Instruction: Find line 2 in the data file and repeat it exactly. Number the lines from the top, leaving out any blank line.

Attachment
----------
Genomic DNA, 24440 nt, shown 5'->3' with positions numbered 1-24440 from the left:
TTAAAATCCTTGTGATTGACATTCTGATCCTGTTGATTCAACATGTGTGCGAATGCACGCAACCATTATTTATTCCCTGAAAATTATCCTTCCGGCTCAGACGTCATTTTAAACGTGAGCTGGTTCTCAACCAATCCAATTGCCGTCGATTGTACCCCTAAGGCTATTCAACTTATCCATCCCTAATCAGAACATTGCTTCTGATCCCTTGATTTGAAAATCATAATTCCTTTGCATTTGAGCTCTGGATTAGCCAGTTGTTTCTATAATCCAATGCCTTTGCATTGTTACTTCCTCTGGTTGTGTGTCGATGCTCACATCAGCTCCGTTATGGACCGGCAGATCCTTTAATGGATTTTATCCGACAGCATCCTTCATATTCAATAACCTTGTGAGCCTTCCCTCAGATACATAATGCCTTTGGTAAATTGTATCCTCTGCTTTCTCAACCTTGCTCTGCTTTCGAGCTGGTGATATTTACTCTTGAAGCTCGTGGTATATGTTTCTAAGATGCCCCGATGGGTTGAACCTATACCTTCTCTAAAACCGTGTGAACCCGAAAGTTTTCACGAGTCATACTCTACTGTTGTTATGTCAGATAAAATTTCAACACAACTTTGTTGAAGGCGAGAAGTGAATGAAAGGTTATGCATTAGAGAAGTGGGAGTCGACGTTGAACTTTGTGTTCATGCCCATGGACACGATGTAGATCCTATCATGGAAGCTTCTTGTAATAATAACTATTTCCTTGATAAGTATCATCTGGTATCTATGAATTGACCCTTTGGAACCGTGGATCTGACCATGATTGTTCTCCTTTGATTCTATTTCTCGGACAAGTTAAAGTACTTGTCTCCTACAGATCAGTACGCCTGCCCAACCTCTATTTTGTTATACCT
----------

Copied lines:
TTAAAATCCTTGTGATTGACATTCTGATCCTGTTGATTCAACATGTGTGCGAATGCACGCAACCATTATTTATTCCCTGAAAATTATCCTTCCGGCTCAGACGTCATTTTAAACGTGAGCTGGTTCTCAACCAATCCAATTGCCGTCGATTGTACCCCTAAGGCTATTCAACTTATCCATCCCTAATCAGAACATTGCTTCTGATCCCTTGATTTGAAAATCATAATTCCTTTGCATTTGAGCTCTGGATTAGCCAGTTGTTTCTATAATCCAATGCCTTTGCATTGTTACTTCCTCTGGTTGTGTGTCGATGCTCACATCAGCTCCGTTATGGACCGGCAGATCCTTTAATGGATTTTATCCGACAGCATCCTTCATATTCAATAACCTTGTGAGCCTTCCCTCAGATACATAATGCCTTTGGTAAATTGTATCCTCTGCTTTCTCAACCTTGCTCTGCTTTCGAGCTGGTGATATTTACTCTTGAAGCTCGTGGTATATGTTTCTAAGATGCCCCGATGGGTTGAACCTATACCTTCTCTAAAACCGTGTGAACCCGAAAGTTTTCACGAGTCATACTCTACTGTTGTTATGTCAGATAAAATTTCAACACAACTTTGTTGAAGGCGAGAAGTGAATGAAAGGTTATGCATTAGAGAAGTGGGAGTCGACGTTGAACTTTGTGTTCATGCCCATGGACACGATGTAGATCCTATCATGGAAGCTTCTTGTAATAATAACTATTTCCTTGATAAGTATCATCTGGTATCTATGAATTGACCCTTTGGAACCGTGGATCTGACCATGATTGTTCTCCTTTGATTCTATTTCTCGGACAAGTTAAAGTACTTGTCTCCTACAGATCAGTACGCCTGCCCAACCTCTATTTTGTTATACCT